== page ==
The results will be relevant to the broader discussion on Tibet and its fate in the twentieth century, as the project will provide a more nuanced picture of Tibetan societies than is now the case. In addition to creating the largest available resource for the study of Tibetan social history, members of the project will also produce monographs and articles focusing on selected areas, social groups, and broader thematic issues. All the material will be made available as a resource for the international scholarly community in printed volumes and/or on searchable websites. While the legal status of Tibet according to international law is an issue with which this project will not be concerned, it is hoped that publications aimed at a more general readership will help to dispel many popular misconceptions about Tibetan society, such as the extent to which pre-1951 Tibet was a feudal society, the social role of clerics and nobles, farmers, nomads, craftsmen and traders; the organisation of civil society; strategies of dispute resolution and the numerous legal systems that prevailed in different areas.

Modern representations of Tibetan society before 1959 are diametrically opposed: for the supporters of the old regime, it was a paradise of spirituality, while Chinese Communist rhetoric presents it as a hell on earth. This divergence in presentation is possible because the present, limited state of knowledge enables interested parties to select isolated features in an anecdotal manner: to use the image of the blind men and the elephant, there is sense of the trunk and tail, but no picture of the whole beast. The publications produced by this project will make it harder to misrepresent the situation for political ends. This is the first research project ever to focus on the social history of Tibet; in spite of the large volume of documentation analysed, and the wide geographical and temporal range of the research, there remains a vast amount of unstudied material. It is hoped that this project will be the pioneer of a new field of investigation in Tibetan Studies.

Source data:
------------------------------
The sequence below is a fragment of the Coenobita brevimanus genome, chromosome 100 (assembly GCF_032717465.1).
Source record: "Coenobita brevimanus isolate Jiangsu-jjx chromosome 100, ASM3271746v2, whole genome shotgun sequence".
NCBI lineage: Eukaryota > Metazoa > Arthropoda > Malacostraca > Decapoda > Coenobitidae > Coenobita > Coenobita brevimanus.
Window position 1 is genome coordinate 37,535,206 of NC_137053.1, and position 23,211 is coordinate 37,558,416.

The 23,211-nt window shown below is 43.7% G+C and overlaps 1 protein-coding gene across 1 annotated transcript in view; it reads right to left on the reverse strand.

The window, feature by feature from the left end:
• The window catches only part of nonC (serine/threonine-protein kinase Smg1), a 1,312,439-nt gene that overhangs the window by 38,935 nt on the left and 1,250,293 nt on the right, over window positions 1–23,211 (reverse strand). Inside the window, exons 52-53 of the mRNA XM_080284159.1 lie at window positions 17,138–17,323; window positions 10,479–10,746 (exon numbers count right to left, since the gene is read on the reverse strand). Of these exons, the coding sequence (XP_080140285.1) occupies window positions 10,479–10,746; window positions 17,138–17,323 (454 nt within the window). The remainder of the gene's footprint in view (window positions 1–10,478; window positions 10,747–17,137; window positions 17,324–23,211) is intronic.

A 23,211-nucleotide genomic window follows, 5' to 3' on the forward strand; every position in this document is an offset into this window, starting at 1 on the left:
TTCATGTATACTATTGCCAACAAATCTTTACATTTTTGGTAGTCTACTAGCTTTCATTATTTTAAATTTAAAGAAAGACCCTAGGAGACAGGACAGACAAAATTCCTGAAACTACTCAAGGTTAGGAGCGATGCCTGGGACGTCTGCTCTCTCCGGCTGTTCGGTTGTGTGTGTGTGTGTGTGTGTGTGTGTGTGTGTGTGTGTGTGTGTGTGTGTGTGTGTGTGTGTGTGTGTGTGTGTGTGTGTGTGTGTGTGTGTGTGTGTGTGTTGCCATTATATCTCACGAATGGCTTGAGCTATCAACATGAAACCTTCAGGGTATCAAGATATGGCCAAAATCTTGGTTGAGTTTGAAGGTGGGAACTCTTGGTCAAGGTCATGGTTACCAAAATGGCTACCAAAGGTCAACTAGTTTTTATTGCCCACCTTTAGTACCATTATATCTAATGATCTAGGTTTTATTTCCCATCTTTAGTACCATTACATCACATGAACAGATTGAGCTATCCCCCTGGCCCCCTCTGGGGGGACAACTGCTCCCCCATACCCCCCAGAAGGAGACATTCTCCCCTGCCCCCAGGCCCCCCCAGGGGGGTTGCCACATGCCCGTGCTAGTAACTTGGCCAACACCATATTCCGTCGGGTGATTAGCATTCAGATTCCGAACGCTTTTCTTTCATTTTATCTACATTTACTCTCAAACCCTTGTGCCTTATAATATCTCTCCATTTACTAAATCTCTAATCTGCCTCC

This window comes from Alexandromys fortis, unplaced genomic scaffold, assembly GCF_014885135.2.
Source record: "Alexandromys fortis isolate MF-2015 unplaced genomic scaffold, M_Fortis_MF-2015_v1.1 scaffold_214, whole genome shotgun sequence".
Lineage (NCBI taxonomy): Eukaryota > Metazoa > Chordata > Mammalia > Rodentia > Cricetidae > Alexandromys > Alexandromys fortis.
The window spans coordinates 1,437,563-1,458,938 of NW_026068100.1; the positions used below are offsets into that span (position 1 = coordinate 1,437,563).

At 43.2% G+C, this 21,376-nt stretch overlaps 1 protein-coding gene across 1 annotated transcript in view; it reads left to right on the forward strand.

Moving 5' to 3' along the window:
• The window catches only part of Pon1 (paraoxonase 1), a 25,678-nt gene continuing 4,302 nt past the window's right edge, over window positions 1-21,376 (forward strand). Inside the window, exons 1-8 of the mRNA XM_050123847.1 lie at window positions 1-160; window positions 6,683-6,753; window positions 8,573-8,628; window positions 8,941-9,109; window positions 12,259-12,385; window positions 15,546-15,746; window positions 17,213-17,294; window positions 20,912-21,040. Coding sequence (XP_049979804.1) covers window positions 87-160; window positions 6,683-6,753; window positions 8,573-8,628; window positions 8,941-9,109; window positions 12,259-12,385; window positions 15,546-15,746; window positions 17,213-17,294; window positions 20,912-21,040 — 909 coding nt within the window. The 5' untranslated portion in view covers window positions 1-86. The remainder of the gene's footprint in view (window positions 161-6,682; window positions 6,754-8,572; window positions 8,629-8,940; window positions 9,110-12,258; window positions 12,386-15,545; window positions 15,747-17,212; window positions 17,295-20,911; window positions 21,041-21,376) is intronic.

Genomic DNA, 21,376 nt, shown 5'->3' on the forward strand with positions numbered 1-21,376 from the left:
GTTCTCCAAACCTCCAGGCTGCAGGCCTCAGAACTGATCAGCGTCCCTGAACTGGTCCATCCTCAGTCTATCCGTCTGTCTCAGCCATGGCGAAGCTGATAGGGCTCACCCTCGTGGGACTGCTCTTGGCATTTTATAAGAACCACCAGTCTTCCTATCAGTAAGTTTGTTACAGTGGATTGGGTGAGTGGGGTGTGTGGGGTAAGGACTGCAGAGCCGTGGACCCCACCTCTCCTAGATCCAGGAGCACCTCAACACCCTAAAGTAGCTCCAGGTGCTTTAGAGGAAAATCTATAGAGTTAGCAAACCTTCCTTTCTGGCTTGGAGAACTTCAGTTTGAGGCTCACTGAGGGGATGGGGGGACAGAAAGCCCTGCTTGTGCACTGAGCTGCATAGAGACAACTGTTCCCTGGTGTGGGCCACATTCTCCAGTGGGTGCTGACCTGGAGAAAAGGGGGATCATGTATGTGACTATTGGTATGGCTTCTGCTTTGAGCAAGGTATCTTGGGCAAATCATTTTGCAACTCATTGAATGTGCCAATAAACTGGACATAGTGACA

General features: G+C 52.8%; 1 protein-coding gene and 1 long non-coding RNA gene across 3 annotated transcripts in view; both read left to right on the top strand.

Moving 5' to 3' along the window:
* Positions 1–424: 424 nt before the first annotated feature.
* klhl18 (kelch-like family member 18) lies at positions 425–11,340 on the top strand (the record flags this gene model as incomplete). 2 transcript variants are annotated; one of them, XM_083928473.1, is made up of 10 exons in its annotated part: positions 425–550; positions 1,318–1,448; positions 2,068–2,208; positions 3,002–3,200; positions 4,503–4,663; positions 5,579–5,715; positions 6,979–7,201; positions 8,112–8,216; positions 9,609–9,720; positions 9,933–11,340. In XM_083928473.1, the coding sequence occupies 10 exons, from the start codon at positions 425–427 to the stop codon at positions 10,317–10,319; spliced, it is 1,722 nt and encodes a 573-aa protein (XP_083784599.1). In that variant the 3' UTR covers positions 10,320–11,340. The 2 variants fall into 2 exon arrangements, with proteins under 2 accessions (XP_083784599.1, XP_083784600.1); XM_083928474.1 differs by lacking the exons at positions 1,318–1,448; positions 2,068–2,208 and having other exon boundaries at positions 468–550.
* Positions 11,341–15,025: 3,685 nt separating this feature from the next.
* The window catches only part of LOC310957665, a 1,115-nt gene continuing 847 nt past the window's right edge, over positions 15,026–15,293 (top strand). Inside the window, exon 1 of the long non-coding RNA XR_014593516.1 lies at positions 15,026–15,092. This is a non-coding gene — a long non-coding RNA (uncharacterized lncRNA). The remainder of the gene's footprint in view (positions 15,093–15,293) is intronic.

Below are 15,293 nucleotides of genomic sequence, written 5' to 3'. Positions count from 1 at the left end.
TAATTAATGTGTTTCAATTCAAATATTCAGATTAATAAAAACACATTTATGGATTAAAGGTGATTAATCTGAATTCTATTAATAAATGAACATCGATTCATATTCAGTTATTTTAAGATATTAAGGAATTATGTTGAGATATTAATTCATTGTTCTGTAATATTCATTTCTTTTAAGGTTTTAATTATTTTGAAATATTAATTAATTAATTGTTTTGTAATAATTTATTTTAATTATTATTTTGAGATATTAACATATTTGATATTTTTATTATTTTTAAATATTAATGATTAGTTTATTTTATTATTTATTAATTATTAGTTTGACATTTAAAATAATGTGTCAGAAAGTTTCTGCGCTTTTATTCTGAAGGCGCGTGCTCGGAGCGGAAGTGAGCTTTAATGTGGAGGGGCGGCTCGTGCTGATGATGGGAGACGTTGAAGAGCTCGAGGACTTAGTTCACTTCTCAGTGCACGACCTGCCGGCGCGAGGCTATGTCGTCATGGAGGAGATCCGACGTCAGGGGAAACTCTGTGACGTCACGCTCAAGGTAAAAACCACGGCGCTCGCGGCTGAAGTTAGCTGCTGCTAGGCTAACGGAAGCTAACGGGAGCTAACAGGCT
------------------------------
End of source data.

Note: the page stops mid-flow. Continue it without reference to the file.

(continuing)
The project will carry out fundamental research on the social history of Tibetan societies, from the mid-17th to the mid-20th centuries. Research will be based on documentary material – principally archival collections – in combination with field studies in central and eastern Tibet and the Himalayas, to address key areas of social history. Results will include online archival collections, monographs and articles.

Project coordination


The author of this summary is the project coordinator, who is responsible for the content of this summary. The ANR declines any responsibility as for its contents.



Help of the ANR 320,000 euros
Beginning and duration of the scientific project: January 2012 - 36 Months